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Emma: Buzz Is Back In Crosstown Classic

By Chris Emma--

CHICAGO (CBS) -- The buzz is back to the Crosstown Classic, or so it seems.

Once again, the rivalry between Chicago's two baseball teams felt real Friday. The excitement was genuine, not fabricated by a corporate-sponsored trophy or the Blackhawks showing up with the Stanley Cup.

The Cubs are in Year 1 of being competitive, with their seasons of restocking a previously depleted farm system now done and a young core pushing the team to playoff contention. And while the White Sox are 40-44 and in last place, their season appears to be at a crossroads at Clark and Addison, where success over their North Side neighbors could mean going for it this season rather than selling.

"We realize the position we're in," White Sox skipper Robin Ventura said. "We are the underdog. We kind of embrace it, play that way and not give anything away. Every out counts. All that stuff you hear that might be a cliché, it's the truth. It's where we put ourselves."

With that, it's game on at Wrigley Field.

Game 1 of the half dozen went to the White Sox, who manufactured the contest's only run with a hit by pitch, stolen base, sacrifice bunt and run-scoring sacrifice fly to earn a 1-0 win.

Let's go, Sox! chants swept through the Friendly Confines after the game's final out, a Carlos Sanchez diving snag of Chris Coghlan's would-be single. Sure, the South Siders are in last place and have endured a year of misery, but the rivalry brings bragging rights that matter to both fan bases, no matter the circumstances.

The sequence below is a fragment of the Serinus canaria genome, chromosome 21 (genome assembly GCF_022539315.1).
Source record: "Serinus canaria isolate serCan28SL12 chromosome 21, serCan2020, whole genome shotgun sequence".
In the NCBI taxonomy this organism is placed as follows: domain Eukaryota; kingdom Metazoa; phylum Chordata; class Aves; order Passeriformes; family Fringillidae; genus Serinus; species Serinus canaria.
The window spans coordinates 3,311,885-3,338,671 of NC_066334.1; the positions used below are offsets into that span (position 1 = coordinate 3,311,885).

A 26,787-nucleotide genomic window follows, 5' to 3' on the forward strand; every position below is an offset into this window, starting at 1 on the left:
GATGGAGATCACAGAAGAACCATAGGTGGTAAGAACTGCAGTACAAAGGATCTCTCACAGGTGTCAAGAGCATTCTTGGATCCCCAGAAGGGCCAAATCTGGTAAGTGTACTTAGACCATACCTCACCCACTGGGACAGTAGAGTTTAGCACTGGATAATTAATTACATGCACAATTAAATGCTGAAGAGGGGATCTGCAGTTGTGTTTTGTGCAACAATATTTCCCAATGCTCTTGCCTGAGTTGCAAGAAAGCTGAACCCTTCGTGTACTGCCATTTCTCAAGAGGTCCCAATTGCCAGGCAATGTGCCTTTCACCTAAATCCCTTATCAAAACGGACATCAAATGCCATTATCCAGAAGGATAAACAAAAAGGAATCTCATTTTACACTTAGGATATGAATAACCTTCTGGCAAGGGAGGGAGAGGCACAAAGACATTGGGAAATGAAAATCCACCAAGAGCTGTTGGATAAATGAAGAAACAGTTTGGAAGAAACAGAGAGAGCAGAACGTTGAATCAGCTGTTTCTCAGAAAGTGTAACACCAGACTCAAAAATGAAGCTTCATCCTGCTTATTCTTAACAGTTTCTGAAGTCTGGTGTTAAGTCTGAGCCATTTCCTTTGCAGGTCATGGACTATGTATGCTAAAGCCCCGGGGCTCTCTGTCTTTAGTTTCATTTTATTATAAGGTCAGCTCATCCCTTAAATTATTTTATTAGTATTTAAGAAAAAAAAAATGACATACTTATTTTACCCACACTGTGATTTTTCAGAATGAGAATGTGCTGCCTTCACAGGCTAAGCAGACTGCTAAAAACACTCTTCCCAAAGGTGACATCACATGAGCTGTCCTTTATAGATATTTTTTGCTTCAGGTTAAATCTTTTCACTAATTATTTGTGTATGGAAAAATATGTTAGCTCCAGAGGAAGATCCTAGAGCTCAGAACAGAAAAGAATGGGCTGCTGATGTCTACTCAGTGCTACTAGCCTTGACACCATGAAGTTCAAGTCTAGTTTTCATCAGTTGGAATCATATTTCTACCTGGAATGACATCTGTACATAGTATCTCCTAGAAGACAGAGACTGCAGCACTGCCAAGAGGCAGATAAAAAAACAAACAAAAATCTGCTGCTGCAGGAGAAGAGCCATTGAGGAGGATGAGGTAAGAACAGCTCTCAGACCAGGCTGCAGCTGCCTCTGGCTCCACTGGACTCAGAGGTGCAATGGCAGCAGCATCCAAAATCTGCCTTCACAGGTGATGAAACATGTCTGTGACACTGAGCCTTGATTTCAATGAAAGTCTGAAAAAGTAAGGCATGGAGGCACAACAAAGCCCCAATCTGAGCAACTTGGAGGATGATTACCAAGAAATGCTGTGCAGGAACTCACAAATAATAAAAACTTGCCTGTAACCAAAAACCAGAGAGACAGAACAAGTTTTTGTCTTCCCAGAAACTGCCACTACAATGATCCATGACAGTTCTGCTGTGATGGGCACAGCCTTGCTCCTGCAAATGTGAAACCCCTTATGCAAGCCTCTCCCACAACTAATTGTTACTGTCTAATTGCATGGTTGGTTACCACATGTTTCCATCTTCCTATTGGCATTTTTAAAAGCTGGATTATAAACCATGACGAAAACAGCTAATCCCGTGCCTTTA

Still, games between Chicago's clubs haven't been a draw before this 2015 season. The Cubs and White Sox were largely unwatchable for completely different reasons the past several seasons, but baseball felt meaningful again Friday.

"It's special," said Cubs pitcher Clayton Richards, formerly of the White Sox. "There are very few places that have this type of situation. It's great for the city when these three games come around and we play them again later. It's really neat, it's unique, it doesn't happen very often and it's a lot of fun to be a part of."

All that's missing from the Crosstown Classic is bad blood -- but don't expect any to come. While the images of Michael Barrett punching A.J. Pierzynski linger through the series like vacant Wrigley Rooftops. Ozzie Guillen isn't here to bash Wrigley Field, and the locals aren't selling T-shirts requesting Guillen to mow their lawns.

The rivalry is in the stands, where Chicago neighbors become enemies for a pair of three-game series.

"I don't hate any of those players over there because they play for the White Sox," Cubs ace Jon Lester said.

Added White Sox catcher Tyler Flowers: "I don't know if there's a hatred, but there's a little more to the game than a regular game."

Indeed, there's a little more to these games. After years of narrative crushed by bad baseball, the Crosstown Classic feels fun again.

Every game matters to the Cubs, who are fighting for that playoff berth they've been building toward. And the White Sox are winners in eight of their last 10 games and could become buyers at the trade deadline with more success.

Heck, two more wins for the White Sox over their rivals changes the tale of their otherwise miserable first half. It sure would be sweet for their fans who left Wrigley Field on Friday with loud cheers.

"These are different games," Ventura said. "You can feel it in the crowd."

Baseball is finally meaningful again in Chicago, and the buzz is back in its crosstown rivalry.

Follow Chris on Twitter @CEmma670.

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